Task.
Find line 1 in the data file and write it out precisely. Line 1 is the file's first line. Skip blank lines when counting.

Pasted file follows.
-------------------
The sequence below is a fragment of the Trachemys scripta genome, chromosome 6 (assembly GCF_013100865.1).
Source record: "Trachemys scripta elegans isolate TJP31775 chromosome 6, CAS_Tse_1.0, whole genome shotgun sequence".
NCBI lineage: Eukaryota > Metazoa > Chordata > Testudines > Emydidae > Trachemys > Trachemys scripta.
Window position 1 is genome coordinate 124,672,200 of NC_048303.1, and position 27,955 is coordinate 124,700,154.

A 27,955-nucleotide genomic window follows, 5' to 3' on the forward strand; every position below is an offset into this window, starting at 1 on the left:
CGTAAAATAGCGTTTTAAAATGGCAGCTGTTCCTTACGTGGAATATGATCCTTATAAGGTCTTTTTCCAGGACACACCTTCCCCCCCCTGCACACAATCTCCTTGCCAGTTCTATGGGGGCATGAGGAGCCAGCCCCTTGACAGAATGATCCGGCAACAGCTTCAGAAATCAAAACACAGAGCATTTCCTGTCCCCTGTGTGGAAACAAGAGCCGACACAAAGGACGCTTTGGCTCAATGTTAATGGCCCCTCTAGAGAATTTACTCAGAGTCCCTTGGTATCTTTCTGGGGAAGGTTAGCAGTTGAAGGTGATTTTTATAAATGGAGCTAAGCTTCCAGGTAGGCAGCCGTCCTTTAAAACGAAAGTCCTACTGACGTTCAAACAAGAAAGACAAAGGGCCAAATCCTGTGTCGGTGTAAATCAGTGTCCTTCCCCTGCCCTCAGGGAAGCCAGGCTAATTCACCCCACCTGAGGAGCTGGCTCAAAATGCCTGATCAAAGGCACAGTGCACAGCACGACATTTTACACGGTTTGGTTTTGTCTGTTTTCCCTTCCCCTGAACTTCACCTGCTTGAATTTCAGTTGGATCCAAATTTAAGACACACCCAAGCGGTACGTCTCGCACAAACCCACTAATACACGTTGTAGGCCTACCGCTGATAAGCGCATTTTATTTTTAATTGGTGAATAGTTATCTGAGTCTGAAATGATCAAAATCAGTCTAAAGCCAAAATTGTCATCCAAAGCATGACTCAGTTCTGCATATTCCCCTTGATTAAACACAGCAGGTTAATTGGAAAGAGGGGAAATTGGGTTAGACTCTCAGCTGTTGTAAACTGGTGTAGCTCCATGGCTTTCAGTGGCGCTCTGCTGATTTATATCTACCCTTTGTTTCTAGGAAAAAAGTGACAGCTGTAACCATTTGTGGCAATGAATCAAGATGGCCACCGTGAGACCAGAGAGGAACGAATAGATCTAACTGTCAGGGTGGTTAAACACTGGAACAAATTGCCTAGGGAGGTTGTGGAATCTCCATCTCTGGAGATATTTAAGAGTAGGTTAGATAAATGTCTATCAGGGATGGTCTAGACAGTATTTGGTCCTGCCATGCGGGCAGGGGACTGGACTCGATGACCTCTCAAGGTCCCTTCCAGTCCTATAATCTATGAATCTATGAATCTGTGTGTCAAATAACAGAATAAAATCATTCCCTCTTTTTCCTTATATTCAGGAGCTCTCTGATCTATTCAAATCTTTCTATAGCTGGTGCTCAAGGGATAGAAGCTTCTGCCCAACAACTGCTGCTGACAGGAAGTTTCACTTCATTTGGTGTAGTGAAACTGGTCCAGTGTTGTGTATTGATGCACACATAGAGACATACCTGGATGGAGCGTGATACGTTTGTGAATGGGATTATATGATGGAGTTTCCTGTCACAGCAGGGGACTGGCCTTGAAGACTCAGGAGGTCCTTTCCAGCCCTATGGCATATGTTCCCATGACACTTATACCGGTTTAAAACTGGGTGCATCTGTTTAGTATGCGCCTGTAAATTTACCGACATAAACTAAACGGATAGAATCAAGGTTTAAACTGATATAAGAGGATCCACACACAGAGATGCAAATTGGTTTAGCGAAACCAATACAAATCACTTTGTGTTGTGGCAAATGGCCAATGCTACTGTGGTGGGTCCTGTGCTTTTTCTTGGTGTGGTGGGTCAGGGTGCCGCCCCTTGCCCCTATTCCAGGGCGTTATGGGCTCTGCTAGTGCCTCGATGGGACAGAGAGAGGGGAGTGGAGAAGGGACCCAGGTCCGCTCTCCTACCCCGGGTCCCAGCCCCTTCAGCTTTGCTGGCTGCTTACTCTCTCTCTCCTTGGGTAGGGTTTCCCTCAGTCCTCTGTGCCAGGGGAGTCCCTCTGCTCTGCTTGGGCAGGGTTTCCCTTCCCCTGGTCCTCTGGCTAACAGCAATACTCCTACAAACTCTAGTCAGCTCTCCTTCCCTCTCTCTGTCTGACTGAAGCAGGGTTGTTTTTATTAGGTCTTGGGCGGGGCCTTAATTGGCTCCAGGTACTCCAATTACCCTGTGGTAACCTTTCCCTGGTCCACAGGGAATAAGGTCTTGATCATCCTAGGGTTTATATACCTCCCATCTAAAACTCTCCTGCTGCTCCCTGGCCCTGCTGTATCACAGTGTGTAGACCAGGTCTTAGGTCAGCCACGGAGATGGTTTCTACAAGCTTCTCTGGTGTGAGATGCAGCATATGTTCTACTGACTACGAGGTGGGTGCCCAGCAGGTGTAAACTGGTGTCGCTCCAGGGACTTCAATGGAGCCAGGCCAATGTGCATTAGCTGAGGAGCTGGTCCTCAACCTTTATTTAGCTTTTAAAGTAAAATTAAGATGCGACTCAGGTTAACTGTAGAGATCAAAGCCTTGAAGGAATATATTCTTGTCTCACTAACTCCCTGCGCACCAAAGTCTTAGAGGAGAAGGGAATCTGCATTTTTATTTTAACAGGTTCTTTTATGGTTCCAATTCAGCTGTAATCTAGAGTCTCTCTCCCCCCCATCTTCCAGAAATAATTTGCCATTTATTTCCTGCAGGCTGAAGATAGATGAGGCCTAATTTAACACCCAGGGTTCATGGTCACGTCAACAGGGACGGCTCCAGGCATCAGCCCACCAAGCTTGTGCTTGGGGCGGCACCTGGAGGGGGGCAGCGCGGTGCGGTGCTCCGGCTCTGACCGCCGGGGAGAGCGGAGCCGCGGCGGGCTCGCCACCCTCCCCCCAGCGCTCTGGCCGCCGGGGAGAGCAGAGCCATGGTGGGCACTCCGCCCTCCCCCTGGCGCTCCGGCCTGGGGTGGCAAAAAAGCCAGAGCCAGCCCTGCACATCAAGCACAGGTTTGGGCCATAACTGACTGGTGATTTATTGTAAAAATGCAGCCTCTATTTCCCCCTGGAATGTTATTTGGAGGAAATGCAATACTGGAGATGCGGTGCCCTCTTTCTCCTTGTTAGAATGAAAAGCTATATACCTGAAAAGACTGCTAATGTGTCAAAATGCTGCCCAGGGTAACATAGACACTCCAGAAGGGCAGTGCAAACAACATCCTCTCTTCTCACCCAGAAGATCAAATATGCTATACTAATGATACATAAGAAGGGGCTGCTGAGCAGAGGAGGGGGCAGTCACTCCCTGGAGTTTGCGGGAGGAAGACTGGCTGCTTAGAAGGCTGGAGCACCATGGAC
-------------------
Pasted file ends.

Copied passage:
The sequence below is a fragment of the Trachemys scripta genome, chromosome 6 (assembly GCF_013100865.1).